Fannie Burke Character Dancer [printed title].
Fannie Burke, Victorian Dancer
She is the picture of late Victorian America. She wears a fancy dress with rosettes, puffy sleeves and broad shoulders. Leaning against a carved chair, she stands hands-on-hips and strikes a dramatic pose.
Fannie Burke was an entertainer. She was a character dancer, someone who danced on stage. The term “character dancer” was typically linked to ballet. By the late 19th century, it had become more associated with folk dances such as the habañera or polka.
To promote herself as a dancer to theatrical producers or managers, Burke had herself photographed by Kern Bros. of New York City. She chose the handy, medium-size cabinet card format.
Fannie transformed her cabinet card from an ordinary photograph into a business card. She did this by adding a caption printed in letterpress: “Fannie Burke Character Dancer.”
Ms. Burke’s “publicity” photograph also likely served as a souvenir of her performances. It thus became a collectible, something for her fans and admirers.
Little seems to be known about Fannie Burke. A notice in the show business newspaper Variety from 1918 — some years after this photograph — notes that one Fannie Burke was an actress. She was a cast member in the play A Very Good Young Man at New York’s Plymouth Theater. Perhaps it is the same person, now a little older, turned to acting.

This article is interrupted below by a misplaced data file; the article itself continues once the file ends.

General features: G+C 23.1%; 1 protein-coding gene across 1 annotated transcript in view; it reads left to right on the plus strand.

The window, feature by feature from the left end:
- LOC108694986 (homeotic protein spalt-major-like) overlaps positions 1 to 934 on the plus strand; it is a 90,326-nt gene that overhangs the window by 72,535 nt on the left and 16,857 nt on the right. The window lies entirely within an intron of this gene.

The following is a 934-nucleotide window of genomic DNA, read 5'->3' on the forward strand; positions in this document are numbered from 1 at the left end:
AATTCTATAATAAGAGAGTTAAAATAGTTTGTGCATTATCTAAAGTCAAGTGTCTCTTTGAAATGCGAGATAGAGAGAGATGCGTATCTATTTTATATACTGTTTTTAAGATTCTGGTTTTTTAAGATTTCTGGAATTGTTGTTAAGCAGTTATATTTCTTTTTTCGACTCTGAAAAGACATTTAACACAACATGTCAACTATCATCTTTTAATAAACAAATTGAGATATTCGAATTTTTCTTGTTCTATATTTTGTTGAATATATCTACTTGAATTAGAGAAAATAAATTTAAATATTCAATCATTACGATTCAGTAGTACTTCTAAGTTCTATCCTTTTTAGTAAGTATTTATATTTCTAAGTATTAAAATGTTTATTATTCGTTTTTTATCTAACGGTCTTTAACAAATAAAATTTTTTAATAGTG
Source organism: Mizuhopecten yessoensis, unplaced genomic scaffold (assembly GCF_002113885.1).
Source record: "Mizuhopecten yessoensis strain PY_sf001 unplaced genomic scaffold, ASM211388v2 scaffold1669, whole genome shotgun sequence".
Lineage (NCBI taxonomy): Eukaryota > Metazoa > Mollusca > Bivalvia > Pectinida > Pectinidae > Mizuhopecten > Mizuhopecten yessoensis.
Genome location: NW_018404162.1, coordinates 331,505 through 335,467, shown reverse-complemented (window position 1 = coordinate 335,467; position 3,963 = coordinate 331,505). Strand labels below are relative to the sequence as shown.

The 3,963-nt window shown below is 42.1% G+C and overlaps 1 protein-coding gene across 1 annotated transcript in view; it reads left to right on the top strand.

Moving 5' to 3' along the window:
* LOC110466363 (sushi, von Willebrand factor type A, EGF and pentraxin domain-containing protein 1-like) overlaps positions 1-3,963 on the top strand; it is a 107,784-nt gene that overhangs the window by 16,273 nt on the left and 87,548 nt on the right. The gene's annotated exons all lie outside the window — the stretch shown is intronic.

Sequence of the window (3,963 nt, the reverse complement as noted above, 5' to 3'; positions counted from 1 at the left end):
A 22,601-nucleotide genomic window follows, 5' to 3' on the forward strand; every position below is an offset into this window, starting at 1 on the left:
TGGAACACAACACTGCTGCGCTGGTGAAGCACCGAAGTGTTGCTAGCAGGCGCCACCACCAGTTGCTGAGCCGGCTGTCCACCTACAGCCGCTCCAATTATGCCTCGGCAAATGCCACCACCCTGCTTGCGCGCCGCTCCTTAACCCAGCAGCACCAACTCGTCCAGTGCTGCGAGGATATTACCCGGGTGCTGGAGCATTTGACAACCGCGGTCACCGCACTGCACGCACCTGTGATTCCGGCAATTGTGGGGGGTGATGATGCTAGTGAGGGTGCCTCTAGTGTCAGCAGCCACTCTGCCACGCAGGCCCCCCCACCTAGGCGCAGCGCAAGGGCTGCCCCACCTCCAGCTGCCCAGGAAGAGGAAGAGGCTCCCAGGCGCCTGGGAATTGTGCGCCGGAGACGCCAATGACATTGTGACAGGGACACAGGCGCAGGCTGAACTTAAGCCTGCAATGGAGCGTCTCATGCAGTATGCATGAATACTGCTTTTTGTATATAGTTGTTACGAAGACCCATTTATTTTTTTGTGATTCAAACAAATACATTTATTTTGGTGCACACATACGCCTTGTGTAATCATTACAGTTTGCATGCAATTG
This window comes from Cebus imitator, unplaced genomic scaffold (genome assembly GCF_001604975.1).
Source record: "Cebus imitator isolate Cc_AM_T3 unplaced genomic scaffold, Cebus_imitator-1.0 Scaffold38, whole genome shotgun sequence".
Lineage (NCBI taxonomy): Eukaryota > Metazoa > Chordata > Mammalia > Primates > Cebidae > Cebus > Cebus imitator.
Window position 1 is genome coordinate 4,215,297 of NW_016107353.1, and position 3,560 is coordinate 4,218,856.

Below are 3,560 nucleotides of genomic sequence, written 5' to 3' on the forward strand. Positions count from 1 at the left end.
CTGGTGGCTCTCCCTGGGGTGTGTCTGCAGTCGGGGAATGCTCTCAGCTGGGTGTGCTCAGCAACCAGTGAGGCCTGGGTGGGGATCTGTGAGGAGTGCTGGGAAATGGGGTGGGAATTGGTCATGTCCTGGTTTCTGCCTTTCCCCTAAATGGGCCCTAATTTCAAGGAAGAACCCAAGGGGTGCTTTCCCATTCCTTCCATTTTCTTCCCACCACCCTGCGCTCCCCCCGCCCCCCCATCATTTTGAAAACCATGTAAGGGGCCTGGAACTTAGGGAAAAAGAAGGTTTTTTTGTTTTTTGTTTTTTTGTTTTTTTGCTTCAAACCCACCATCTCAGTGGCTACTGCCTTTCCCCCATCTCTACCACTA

In any event, Fannie Burke’s portrait remains.
Her confident portrait recalls a working dancer from a by-gone era when the stage was the entertainment for a mass audience.
Description: Fannie Burke Character Dancer [printed title].
New York: Kern Bros. Instantaneous Portraits [c.1900–1910]. Cabinet Card Photograph. 6½ x 4¼ inches. Silver process photograph on embossed, cream-colored mount. Photographer’s imprint at bottom with added letterpress caption. Brief rubbing at imprint, not affecting image; very good.